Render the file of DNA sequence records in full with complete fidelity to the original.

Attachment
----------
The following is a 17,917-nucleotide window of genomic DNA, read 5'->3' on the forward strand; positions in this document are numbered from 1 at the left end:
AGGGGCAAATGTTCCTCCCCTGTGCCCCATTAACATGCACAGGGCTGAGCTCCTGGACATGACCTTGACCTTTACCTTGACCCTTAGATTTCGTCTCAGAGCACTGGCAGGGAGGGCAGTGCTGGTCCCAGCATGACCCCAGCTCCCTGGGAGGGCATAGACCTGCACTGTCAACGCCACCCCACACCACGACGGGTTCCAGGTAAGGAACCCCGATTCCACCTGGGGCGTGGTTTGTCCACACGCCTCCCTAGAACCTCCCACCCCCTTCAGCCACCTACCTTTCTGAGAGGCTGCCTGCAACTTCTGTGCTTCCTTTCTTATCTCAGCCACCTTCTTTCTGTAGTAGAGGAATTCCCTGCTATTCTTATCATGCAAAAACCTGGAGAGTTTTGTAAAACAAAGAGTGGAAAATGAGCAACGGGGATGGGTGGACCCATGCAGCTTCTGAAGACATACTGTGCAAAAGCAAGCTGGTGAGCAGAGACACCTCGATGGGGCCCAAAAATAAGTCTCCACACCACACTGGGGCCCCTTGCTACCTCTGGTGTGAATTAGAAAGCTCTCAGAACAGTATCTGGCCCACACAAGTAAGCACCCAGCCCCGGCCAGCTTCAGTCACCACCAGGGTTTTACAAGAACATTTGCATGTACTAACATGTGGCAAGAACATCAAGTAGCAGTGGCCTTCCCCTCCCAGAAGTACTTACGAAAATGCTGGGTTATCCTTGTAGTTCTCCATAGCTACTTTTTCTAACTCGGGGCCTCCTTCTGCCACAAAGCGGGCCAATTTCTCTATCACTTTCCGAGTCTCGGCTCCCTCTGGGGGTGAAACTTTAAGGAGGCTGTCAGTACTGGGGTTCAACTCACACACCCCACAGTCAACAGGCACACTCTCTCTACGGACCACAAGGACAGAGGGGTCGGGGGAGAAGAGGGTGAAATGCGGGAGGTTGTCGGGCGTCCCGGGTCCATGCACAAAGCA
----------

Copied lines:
The following is a 17,917-nucleotide window of genomic DNA, read 5'->3' on the forward strand; positions in this document are numbered from 1 at the left end:
AGGGGCAAATGTTCCTCCCCTGTGCCCCATTAACATGCACAGGGCTGAGCTCCTGGACATGACCTTGACCTTTACCTTGACCCTTAGATTTCGTCTCAGAGCACTGGCAGGGAGGGCAGTGCTGGTCCCAGCATGACCCCAGCTCCCTGGGAGGGCATAGACCTGCACTGTCAACGCCACCCCACACCACGACGGGTTCCAGGTAAGGAACCCCGATTCCACCTGGGGCGTGGTTTGTCCACACGCCTCCCTAGAACCTCCCACCCCCTTCAGCCACCTACCTTTCTGAGAGGCTGCCTGCAACTTCTGTGCTTCCTTTCTTATCTCAGCCACCTTCTTTCTGTAGTAGAGGAATTCCCTGCTATTCTTATCATGCAAAAACCTGGAGAGTTTTGTAAAACAAAGAGTGGAAAATGAGCAACGGGGATGGGTGGACCCATGCAGCTTCTGAAGACATACTGTGCAAAAGCAAGCTGGTGAGCAGAGACACCTCGATGGGGCCCAAAAATAAGTCTCCACACCACACTGGGGCCCCTTGCTACCTCTGGTGTGAATTAGAAAGCTCTCAGAACAGTATCTGGCCCACACAAGTAAGCACCCAGCCCCGGCCAGCTTCAGTCACCACCAGGGTTTTACAAGAACATTTGCATGTACTAACATGTGGCAAGAACATCAAGTAGCAGTGGCCTTCCCCTCCCAGAAGTACTTACGAAAATGCTGGGTTATCCTTGTAGTTCTCCATAGCTACTTTTTCTAACTCGGGGCCTCCTTCTGCCACAAAGCGGGCCAATTTCTCTATCACTTTCCGAGTCTCGGCTCCCTCTGGGGGTGAAACTTTAAGGAGGCTGTCAGTACTGGGGTTCAACTCACACACCCCACAGTCAACAGGCACACTCTCTCTACGGACCACAAGGACAGAGGGGTCGGGGGAGAAGAGGGTGAAATGCGGGAGGTTGTCGGGCGTCCCGGGTCCATGCACAAAGCA